Pressing fantasy questions: 2017 Houston Astros

Mighty mite Jose Altuve leads a young, talent-laden Astros infield. (Getty)
Mighty mite Jose Altuve leads a young, talent-laden Astros infield. (Getty)

Last season, the Astros were about as average a ball club as there was in MLB, finishing 15th in runs scored, and 16th in runs allowed. But when you consider the relative inexperience of many of its key players – Carlos Correa, George Springer, Alex Bregman, Lance McCullers, et al – it’s hard not to view the Astros as one of the league’s top up-and-comers.

The team made it an offseason priority to infuse the club with veteran help, adding outfielder Josh Reddick and designated hitter Carlos Beltran in free agency, and trading for backstop Brian McCann. The team is also said to be keen on adding a top-of-the-rotation arm, with Jose Quintana and Chris Archer among the rumored targets. With a solidly stocked farm system, the Astros are in a good position to make a move and become one of the few favorites to contend in the AL – Fangraphs has them projected as one of six teams that will reach 90 wins in ’17.

But despite looking poised for a postseason run this season, the Astros are not without their question marks. Let’s take a look at those that will likely weigh heaviest on fantasy owners this spring:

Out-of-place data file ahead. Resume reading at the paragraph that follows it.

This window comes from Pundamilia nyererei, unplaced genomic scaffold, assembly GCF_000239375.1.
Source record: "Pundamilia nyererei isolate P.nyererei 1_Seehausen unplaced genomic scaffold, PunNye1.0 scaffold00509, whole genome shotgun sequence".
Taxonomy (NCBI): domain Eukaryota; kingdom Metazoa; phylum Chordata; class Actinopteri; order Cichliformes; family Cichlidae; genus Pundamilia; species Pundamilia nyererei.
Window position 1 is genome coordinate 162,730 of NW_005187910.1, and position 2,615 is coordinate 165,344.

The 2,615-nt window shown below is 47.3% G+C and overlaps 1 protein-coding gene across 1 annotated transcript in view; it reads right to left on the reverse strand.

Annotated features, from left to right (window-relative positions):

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Q: Alex Bregman, drink the Kool-Aid or pump the brakes?

The team’s top prospect heading into the ’16 campaign, Bregman received his MLB promotion in late July, and he didn’t exactly hit the ground running (or hitting) – he opened his Astros career by going 2-for-38. But things started to take a turn for the better for Bregman in early August, and he followed up his opening slump by going 51-for-163 (.313) down the stretch. In the process, he showed nice pop, with 24 of those 51 hits going for extra bases (including 8 HRs).

The No. 2 overall pick in the 2015 MLB Draft out of LSU ascended to Houston in a New York minute (just 146 games played at the minor league level), but he proved over the final two months of ’16 that he already belongs at the highest level of the game. And while he struck out 24% of the time with the Astros, his minor league track record reveals a player that has excellent plate discipline, and combined with his elite bat speed, strikeouts are unlikely to be an on-going issue.